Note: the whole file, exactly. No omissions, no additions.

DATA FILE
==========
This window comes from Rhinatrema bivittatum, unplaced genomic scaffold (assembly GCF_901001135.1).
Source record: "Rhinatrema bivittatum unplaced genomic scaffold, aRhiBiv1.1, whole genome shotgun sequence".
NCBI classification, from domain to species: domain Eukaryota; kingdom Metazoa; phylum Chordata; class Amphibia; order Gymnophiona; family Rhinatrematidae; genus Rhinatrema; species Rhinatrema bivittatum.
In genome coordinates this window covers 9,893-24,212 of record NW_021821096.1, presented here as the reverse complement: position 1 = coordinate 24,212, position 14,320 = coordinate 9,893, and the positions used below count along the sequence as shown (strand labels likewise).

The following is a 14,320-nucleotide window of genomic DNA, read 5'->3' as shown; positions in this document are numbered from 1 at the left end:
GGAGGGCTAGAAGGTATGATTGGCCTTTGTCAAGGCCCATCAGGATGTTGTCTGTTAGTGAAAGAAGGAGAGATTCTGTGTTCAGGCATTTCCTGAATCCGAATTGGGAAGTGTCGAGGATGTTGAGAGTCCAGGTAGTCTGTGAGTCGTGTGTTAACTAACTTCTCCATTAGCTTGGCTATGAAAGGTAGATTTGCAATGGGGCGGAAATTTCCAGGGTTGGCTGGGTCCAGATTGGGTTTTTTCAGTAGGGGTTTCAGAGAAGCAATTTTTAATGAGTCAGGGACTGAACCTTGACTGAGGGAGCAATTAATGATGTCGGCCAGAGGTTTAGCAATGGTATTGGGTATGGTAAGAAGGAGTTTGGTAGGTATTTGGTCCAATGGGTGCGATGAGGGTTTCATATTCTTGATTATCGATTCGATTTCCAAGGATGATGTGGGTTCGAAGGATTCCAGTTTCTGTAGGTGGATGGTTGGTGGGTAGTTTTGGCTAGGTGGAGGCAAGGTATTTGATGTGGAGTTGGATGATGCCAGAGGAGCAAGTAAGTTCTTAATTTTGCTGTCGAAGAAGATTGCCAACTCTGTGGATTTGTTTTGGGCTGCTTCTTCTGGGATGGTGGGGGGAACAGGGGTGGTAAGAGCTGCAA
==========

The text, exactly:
This window comes from Rhinatrema bivittatum, unplaced genomic scaffold (assembly GCF_901001135.1).
Source record: "Rhinatrema bivittatum unplaced genomic scaffold, aRhiBiv1.1, whole genome shotgun sequence".
NCBI classification, from domain to species: domain Eukaryota; kingdom Metazoa; phylum Chordata; class Amphibia; order Gymnophiona; family Rhinatrematidae; genus Rhinatrema; species Rhinatrema bivittatum.
In genome coordinates this window covers 9,893-24,212 of record NW_021821096.1, presented here as the reverse complement: position 1 = coordinate 24,212, position 14,320 = coordinate 9,893, and the positions used below count along the sequence as shown (strand labels likewise).

The following is a 14,320-nucleotide window of genomic DNA, read 5'->3' as shown; positions in this document are numbered from 1 at the left end:
GGAGGGCTAGAAGGTATGATTGGCCTTTGTCAAGGCCCATCAGGATGTTGTCTGTTAGTGAAAGAAGGAGAGATTCTGTGTTCAGGCATTTCCTGAATCCGAATTGGGAAGTGTCGAGGATGTTGAGAGTCCAGGTAGTCTGTGAGTCGTGTGTTAACTAACTTCTCCATTAGCTTGGCTATGAAAGGTAGATTTGCAATGGGGCGGAAATTTCCAGGGTTGGCTGGGTCCAGATTGGGTTTTTTCAGTAGGGGTTTCAGAGAAGCAATTTTTAATGAGTCAGGGACTGAACCTTGACTGAGGGAGCAATTAATGATGTCGGCCAGAGGTTTAGCAATGGTATTGGGTATGGTAAGAAGGAGTTTGGTAGGTATTTGGTCCAATGGGTGCGATGAGGGTTTCATATTCTTGATTATCGATTCGATTTCCAAGGATGATGTGGGTTCGAAGGATTCCAGTTTCTGTAGGTGGATGGTTGGTGGGTAGTTTTGGCTAGGTGGAGGCAAGGTATTTGATGTGGAGTTGGATGATGCCAGAGGAGCAAGTAAGTTCTTAATTTTGCTGTCGAAGAAGATTGCCAACTCTGTGGATTTGTTTTGGGCTGCTTCTTCTGGGATGGTGGGGGGAACAGGGGTGGTAAGAGCTGCAA